Sources and Sinks: Elucidating Mechanisms, Documenting Patterns, and Forecasting Impacts
Technical Report,05 May 2011,18 Jan 2017
University of Washington Seattle United States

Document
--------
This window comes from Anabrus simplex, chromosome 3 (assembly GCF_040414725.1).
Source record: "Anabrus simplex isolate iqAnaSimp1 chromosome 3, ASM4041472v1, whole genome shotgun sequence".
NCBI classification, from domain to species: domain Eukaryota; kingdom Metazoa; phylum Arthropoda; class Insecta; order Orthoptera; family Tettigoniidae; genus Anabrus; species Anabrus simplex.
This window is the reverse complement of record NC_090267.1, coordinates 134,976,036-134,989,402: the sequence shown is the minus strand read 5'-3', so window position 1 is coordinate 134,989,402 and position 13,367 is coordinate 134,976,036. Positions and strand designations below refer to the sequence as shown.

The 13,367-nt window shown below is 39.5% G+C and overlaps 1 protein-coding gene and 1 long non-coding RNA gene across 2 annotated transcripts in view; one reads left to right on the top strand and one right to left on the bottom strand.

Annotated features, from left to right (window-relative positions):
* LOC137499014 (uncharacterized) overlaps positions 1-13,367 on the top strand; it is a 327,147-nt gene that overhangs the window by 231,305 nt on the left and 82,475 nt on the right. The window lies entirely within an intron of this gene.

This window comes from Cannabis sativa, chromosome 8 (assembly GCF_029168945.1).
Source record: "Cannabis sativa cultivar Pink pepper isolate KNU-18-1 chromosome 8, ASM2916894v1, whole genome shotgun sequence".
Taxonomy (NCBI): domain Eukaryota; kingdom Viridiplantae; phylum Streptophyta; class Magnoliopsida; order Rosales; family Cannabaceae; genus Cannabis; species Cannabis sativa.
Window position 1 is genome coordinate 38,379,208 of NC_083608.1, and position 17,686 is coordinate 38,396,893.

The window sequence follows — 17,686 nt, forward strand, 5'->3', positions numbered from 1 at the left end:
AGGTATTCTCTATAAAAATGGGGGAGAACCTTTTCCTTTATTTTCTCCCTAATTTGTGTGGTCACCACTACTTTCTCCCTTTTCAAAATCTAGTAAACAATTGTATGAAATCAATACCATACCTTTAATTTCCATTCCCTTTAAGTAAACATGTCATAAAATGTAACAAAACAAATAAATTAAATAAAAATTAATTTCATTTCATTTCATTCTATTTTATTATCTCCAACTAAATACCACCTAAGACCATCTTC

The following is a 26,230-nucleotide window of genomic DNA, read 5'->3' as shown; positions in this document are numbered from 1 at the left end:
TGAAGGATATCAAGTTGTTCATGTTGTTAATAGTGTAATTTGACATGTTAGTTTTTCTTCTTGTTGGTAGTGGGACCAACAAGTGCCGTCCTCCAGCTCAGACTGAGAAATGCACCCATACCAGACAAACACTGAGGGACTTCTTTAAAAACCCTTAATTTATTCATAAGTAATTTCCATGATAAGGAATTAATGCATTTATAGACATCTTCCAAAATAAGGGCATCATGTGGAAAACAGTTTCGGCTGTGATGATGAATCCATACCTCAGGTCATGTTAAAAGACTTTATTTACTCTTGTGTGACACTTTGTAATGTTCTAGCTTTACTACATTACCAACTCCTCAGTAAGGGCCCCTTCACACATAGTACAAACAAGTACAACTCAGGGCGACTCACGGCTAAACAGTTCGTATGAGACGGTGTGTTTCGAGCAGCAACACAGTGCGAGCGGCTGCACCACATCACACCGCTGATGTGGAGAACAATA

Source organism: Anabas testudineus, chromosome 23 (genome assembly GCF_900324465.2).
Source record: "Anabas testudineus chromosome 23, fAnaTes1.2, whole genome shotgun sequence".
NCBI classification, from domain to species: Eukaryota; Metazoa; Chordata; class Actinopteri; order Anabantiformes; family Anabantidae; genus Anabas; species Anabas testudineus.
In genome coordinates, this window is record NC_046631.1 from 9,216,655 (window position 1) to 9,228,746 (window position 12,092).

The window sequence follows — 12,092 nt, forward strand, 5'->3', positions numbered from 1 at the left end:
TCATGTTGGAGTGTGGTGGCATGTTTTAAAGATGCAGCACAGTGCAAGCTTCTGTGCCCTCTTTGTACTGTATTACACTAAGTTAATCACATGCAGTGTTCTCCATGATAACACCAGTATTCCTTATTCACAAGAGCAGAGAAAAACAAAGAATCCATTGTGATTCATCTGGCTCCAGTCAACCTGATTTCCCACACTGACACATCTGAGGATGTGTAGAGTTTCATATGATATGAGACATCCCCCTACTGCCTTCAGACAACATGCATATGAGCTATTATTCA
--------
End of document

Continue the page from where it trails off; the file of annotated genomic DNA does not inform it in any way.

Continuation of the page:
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A comprehensive understanding of source-sink dynamics can be critical for successfully managing at-risk species.We used field and modeling approaches to better understand the emergence and stability of sources and sinks and assess the implications of future system changes on population persistence. Modeling results identified the types of species and landscapes that are likely to exhibit strong source-sink dynamics and multi-species results indicated that management actions based on assumptions that sink habitats are generally harmful or helpful risk undermining conservation efforts. Black-capped vireo Vireo atricapilla field data and analyses documented source-sink patterns that were influenced by inter-annual variation and cowbird control on and near Fort Hood Military Installation in Texas. Most habitats outside of Fort Hood behaved like population sinks, and models indicated that persistence was sensitive to rates of inter-population exchange and the effects of future habitat restoration and climate change. Comparisons of black-capped and white-eyed vireos yielded insights into the unique limitations faced by black-capped vireos including a reduced breeding period and narrower use of habitat. This project highlights the importance of understanding source-sink dynamics in spatially-structured populations, as well as the need for applied source-sink theory and methods for conserving declining species in complex and changing landscapes.